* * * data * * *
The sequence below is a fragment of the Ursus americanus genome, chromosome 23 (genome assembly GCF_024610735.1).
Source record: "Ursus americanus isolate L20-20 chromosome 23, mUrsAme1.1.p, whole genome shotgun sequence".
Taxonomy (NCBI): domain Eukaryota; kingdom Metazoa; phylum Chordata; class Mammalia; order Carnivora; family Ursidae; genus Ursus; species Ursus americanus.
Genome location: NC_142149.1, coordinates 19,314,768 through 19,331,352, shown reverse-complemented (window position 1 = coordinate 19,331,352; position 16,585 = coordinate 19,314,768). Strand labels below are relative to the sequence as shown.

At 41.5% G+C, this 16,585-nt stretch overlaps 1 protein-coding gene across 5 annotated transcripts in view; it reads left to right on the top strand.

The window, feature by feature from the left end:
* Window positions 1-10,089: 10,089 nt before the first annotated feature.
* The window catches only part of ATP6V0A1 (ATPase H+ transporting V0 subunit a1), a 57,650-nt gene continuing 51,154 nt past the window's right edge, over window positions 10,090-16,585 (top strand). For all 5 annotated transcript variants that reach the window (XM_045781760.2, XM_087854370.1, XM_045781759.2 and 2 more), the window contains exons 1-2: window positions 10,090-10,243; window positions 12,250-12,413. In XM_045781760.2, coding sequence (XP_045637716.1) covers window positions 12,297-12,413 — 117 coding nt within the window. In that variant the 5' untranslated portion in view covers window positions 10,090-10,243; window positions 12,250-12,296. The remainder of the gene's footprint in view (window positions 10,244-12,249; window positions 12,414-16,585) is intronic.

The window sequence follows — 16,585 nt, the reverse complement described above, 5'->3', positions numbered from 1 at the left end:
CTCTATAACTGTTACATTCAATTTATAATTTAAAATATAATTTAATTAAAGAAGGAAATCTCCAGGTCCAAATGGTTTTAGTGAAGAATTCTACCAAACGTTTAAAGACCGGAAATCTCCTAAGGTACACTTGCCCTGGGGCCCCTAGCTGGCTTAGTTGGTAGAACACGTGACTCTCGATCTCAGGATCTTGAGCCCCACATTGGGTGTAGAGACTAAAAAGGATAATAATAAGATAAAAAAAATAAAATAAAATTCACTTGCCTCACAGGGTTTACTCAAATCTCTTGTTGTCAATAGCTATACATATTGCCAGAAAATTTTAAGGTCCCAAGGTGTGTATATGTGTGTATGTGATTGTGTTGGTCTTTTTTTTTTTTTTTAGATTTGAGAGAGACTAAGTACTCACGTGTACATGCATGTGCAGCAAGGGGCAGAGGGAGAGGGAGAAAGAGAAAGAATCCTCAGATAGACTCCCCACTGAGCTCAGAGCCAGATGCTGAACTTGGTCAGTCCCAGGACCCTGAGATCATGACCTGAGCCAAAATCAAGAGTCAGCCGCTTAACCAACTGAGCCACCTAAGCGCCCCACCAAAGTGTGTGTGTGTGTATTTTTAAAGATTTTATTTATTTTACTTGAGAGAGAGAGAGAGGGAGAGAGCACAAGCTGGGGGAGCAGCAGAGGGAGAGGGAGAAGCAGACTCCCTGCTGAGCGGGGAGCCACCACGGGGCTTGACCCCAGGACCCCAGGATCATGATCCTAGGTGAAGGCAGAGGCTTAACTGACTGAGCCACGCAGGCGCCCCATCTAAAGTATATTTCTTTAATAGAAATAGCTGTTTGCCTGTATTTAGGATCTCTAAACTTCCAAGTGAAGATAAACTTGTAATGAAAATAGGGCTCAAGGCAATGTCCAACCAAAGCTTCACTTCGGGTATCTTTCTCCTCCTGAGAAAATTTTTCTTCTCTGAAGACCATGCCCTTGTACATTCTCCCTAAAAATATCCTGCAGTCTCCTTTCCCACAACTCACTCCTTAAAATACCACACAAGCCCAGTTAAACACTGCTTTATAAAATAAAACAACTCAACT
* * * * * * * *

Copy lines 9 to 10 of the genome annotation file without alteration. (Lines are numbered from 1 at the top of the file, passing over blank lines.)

The window sequence follows — 16,585 nt, the reverse complement described above, 5'->3', positions numbered from 1 at the left end:
CTCTATAACTGTTACATTCAATTTATAATTTAAAATATAATTTAATTAAAGAAGGAAATCTCCAGGTCCAAATGGTTTTAGTGAAGAATTCTACCAAACGTTTAAAGACCGGAAATCTCCTAAGGTACACTTGCCCTGGGGCCCCTAGCTGGCTTAGTTGGTAGAACACGTGACTCTCGATCTCAGGATCTTGAGCCCCACATTGGGTGTAGAGACTAAAAAGGATAATAATAAGATAAAAAAAATAAAATAAAATTCACTTGCCTCACAGGGTTTACTCAAATCTCTTGTTGTCAATAGCTATACATATTGCCAGAAAATTTTAAGGTCCCAAGGTGTGTATATGTGTGTATGTGATTGTGTTGGTCTTTTTTTTTTTTTTTAGATTTGAGAGAGACTAAGTACTCACGTGTACATGCATGTGCAGCAAGGGGCAGAGGGAGAGGGAGAAAGAGAAAGAATCCTCAGATAGACTCCCCACTGAGCTCAGAGCCAGATGCTGAACTTGGTCAGTCCCAGGACCCTGAGATCATGACCTGAGCCAAAATCAAGAGTCAGCCGCTTAACCAACTGAGCCACCTAAGCGCCCCACCAAAGTGTGTGTGTGTGTATTTTTAAAGATTTTATTTATTTTACTTGAGAGAGAGAGAGAGGGAGAGAGCACAAGCTGGGGGAGCAGCAGAGGGAGAGGGAGAAGCAGACTCCCTGCTGAGCGGGGAGCCACCACGGGGCTTGACCCCAGGACCCCAGGATCATGATCCTAGGTGAAGGCAGAGGCTTAACTGACTGAGCCACGCAGGCGCCCCATCTAAAGTATATTTCTTTAATAGAAATAGCTGTTTGCCTGTATTTAGGATCTCTAAACTTCCAAGTGAAGATAAACTTGTAATGAAAATAGGGCTCAAGGCAATGTCCAACCAAAGCTTCACTTCGGGTATCTTTCTCCTCCTGAGAAAATTTTTCTTCTCTGAAGACCATGCCCTTGTACATTCTCCCTAAAAATATCCTGCAGTCTCCTTTCCCACAACTCACTCCTTAAAATACCACACAAGCCCAGTTAAACACTGCTTTATAAAATAAAACAACTCAACT